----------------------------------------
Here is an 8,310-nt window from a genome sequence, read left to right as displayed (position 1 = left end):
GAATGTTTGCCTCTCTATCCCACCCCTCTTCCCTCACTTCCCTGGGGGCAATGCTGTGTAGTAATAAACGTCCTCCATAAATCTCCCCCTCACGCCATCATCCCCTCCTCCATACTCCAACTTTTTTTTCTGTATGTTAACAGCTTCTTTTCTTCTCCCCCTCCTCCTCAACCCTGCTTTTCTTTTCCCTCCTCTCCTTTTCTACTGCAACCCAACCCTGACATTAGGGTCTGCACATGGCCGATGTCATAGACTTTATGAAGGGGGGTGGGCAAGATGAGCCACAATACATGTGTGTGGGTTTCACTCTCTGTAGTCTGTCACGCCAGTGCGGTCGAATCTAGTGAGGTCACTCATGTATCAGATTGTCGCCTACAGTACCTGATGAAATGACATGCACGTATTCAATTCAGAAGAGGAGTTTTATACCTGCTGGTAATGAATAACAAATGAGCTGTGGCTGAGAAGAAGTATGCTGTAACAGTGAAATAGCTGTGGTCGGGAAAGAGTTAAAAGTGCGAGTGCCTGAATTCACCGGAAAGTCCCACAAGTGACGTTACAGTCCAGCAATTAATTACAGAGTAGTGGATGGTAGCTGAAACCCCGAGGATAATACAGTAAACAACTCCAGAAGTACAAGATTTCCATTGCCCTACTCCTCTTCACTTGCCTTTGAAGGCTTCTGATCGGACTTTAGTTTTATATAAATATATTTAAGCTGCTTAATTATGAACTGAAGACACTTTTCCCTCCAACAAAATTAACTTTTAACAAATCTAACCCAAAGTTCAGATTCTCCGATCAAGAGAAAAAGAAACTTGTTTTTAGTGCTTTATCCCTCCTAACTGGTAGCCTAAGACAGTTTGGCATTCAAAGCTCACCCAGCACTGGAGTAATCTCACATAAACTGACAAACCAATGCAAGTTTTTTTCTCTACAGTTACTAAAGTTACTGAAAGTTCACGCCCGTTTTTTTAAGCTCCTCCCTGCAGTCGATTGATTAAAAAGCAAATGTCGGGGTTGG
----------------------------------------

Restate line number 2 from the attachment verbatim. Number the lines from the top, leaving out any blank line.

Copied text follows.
GAATGTTTGCCTCTCTATCCCACCCCTCTTCCCTCACTTCCCTGGGGGCAATGCTGTGTAGTAATAAACGTCCTCCATAAATCTCCCCCTCACGCCATCATCCCCTCCTCCATACTCCAACTTTTTTTTCTGTATGTTAACAGCTTCTTTTCTTCTCCCCCTCCTCCTCAACCCTGCTTTTCTTTTCCCTCCTCTCCTTTTCTACTGCAACCCAACCCTGACATTAGGGTCTGCACATGGCCGATGTCATAGACTTTATGAAGGGGGGTGGGCAAGATGAGCCACAATACATGTGTGTGGGTTTCACTCTCTGTAGTCTGTCACGCCAGTGCGGTCGAATCTAGTGAGGTCACTCATGTATCAGATTGTCGCCTACAGTACCTGATGAAATGACATGCACGTATTCAATTCAGAAGAGGAGTTTTATACCTGCTGGTAATGAATAACAAATGAGCTGTGGCTGAGAAGAAGTATGCTGTAACAGTGAAATAGCTGTGGTCGGGAAAGAGTTAAAAGTGCGAGTGCCTGAATTCACCGGAAAGTCCCACAAGTGACGTTACAGTCCAGCAATTAATTACAGAGTAGTGGATGGTAGCTGAAACCCCGAGGATAATACAGTAAACAACTCCAGAAGTACAAGATTTCCATTGCCCTACTCCTCTTCACTTGCCTTTGAAGGCTTCTGATCGGACTTTAGTTTTATATAAATATATTTAAGCTGCTTAATTATGAACTGAAGACACTTTTCCCTCCAACAAAATTAACTTTTAACAAATCTAACCCAAAGTTCAGATTCTCCGATCAAGAGAAAAAGAAACTTGTTTTTAGTGCTTTATCCCTCCTAACTGGTAGCCTAAGACAGTTTGGCATTCAAAGCTCACCCAGCACTGGAGTAATCTCACATAAACTGACAAACCAATGCAAGTTTTTTTCTCTACAGTTACTAAAGTTACTGAAAGTTCACGCCCGTTTTTTTAAGCTCCTCCCTGCAGTCGATTGATTAAAAAGCAAATGTCGGGGTTGG